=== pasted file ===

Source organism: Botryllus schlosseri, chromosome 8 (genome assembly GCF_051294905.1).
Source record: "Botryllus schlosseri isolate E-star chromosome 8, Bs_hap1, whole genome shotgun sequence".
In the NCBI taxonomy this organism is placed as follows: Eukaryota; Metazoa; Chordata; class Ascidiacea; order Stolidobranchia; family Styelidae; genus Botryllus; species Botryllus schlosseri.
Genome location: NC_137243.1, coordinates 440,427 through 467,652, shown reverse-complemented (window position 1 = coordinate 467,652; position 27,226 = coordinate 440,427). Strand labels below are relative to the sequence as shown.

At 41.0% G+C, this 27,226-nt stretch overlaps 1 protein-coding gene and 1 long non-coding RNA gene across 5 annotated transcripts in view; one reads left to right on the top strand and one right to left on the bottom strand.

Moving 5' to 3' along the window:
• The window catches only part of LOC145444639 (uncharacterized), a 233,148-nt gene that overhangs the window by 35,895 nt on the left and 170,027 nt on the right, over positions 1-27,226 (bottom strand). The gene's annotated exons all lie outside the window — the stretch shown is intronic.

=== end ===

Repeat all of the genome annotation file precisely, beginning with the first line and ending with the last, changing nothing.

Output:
Source organism: Botryllus schlosseri, chromosome 8 (genome assembly GCF_051294905.1).
Source record: "Botryllus schlosseri isolate E-star chromosome 8, Bs_hap1, whole genome shotgun sequence".
In the NCBI taxonomy this organism is placed as follows: Eukaryota; Metazoa; Chordata; class Ascidiacea; order Stolidobranchia; family Styelidae; genus Botryllus; species Botryllus schlosseri.
Genome location: NC_137243.1, coordinates 440,427 through 467,652, shown reverse-complemented (window position 1 = coordinate 467,652; position 27,226 = coordinate 440,427). Strand labels below are relative to the sequence as shown.

At 41.0% G+C, this 27,226-nt stretch overlaps 1 protein-coding gene and 1 long non-coding RNA gene across 5 annotated transcripts in view; one reads left to right on the top strand and one right to left on the bottom strand.

Moving 5' to 3' along the window:
• The window catches only part of LOC145444639 (uncharacterized), a 233,148-nt gene that overhangs the window by 35,895 nt on the left and 170,027 nt on the right, over positions 1-27,226 (bottom strand). The gene's annotated exons all lie outside the window — the stretch shown is intronic.